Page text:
The North Fork of the Yuba ( Sierra City to Downieville )

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In April 2003 we took our annual California Spring Break trip, which ended up spanning five major river basins: The American, The Yuba, The Sacramento, The Trinity, and the Salmon.
We paddled a wide variety of rivers and creeks, met some great folks, and had a great time. At the end of the trip we had: Two broken boats, one broken paddle, and two swims out of burly hydraulics.
This time around I was accompanied by: Pete Giordano (Portland), Dan 'The Man' Coyle (Corvallis), Josh Knapp and Gabe Flock (Eugene).

The North Fork of the Yuba played a major role in the legendary California Gold Rush of the 1800's. This river has many miles of great whitewater (four different runs), but I found the historic monuments as interesting as the river itself; this would be a great spot to take a rest day and do some hiking or sightseeing.

We put in at Sierra City, a charming, rustic little village on the banks of the North Fork. This city was founded in 1850 as a rough-and-tumble mining town but in the winter of 1853 much of the town was destroyed by an avalanche. Needless to say, the town was rebuilt and today this sleepy little village is a popular outdoors destination.

The town of Downieville at the take-out reminded me of some of the older, smaller towns in Germany, with narrow, winding streets perched precariously above the various rivers that converge upon the site. To put things in perspective, by the late 1850's Downieville was the fifth largest city in California! Both of these towns are fascinating snapshots of the old west, and they nicely complement a great day of boating on the North Fork.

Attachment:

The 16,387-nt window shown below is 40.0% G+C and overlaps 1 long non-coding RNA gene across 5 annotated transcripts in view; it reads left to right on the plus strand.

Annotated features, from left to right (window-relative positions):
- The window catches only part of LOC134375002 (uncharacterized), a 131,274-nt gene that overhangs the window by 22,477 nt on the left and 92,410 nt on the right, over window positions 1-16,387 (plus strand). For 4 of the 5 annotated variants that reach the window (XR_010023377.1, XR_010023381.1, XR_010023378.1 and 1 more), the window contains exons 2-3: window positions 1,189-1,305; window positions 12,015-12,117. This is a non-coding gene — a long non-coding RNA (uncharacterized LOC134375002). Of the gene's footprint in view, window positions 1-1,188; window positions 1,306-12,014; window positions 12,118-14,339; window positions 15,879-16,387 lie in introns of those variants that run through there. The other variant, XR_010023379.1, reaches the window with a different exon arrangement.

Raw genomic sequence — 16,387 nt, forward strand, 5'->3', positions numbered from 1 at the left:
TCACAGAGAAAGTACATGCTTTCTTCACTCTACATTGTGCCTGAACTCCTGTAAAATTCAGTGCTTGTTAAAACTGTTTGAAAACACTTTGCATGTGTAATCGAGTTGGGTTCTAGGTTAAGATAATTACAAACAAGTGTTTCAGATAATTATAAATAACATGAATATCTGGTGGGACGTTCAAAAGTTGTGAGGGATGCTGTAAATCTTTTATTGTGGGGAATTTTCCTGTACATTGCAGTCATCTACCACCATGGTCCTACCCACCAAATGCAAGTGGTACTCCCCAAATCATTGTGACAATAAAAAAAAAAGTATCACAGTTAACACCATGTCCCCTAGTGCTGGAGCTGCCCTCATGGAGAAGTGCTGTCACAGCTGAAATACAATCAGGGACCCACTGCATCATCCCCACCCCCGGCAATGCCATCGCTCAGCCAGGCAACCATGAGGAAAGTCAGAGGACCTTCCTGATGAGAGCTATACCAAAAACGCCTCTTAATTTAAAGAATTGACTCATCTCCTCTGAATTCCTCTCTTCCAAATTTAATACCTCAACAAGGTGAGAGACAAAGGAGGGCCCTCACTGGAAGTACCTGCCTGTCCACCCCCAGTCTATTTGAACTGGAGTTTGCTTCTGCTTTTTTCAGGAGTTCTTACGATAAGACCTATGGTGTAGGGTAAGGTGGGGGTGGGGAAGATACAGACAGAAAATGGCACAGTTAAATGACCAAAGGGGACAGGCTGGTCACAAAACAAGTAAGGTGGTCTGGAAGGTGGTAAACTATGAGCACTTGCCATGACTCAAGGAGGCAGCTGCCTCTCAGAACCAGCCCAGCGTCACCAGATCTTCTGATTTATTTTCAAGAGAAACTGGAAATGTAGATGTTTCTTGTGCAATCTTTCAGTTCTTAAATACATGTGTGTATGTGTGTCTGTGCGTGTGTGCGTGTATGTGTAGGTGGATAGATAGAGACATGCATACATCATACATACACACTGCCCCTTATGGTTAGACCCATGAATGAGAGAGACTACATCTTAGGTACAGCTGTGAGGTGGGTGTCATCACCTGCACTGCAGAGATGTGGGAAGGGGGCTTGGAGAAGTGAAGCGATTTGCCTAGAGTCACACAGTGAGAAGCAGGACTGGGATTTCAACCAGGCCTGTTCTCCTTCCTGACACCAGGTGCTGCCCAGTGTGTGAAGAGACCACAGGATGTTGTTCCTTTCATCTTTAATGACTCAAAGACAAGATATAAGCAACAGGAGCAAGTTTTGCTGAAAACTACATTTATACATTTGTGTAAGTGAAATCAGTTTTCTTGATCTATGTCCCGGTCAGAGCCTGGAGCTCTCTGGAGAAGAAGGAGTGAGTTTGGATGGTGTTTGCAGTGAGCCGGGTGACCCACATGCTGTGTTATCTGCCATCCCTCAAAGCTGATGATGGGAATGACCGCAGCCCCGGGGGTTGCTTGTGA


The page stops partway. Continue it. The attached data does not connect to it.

The Sierra City section of the North Fork is actually broken down into three distinct canyons. The upper has Ladies Canyon, which is followed by Moss Canyon and then Rosassco Canyon. We took out above above Rosassco because Josh had run it the day before we came down and it would have made for a bit of a long day if we had linked all three.

Gabe Flock and Josh Knapp get ready at the put in for the Sierra City section.

Gabe cruises downstream below the put-in.

Gabe, hole-bashing on the North Fork...

Pete Giordano dodges some big holes in a typical rapid...

The toughest drop on this run is located in 'Ladies Canyon', a short section of the river named for nearby Ladies Canyon Creek. The final drop in Ladies Canyon powers through two holes, the bottom of which has a rock backing up the hydraulic. This rock helps form the 'Murderous Hole' described in the Stanley/Holbeck guidebook, and if you look carefully in the photo below you can see part of the rock poking up through the foam on the river-right side of the drop..

Only Josh wanted to challenge the holes on this day, so while Pete stood by with a rope he came charging down. The top hole is pretty significant in it's own right, and when Josh punched it he surfaced in the middle of the river. As we looked on, he shook it off, lined up, and tore downstream, churning up an impressive wake. He hit the bottom hole on the river-right side with a little left angle and popped through, no problem!

"Wow." Pete said with a grin after it was all over. "I think that's the hardest I've ever seen Josh paddle.."

Josh Knapp charges downstream towards the 'murderous hole' in the crux drop in Ladies Canyon...

Below Ladies Canyon the river had more interesting rapids, culminating in Moss Canyon, which has a few meaty drops to spice up the end of the day..

Pete enters a fun rapid in Moss Canyon

Below Moss Canyon the river mellowed to the take-out at Downieville. After taking out we relaxed in the town square, ate lunch, and enjoyed the sun. We had already decided to paddle the South Fork of the Yuba the next day, which proved to be one of the highlights of the trip..

A post-paddling lunch. From the left, Josh, Gabe, Dan and Pete soak up some well-deserved sun in Downieville..

The NF ..WHAT?
Many of you may be wondering where this river is located. The North Fork of the Yuba flows through the wild and rugged Tahoe National Forest. It is about a 9 hour drive from Portland, depending on how good your radar detector is.

We drove down I5 and then turned east on Highway 20, (where the 'I5' symbol is on the map) and headed east up to the river from there..

The NF of the Yuba's approximate location, courtesy of 'Yahoo.'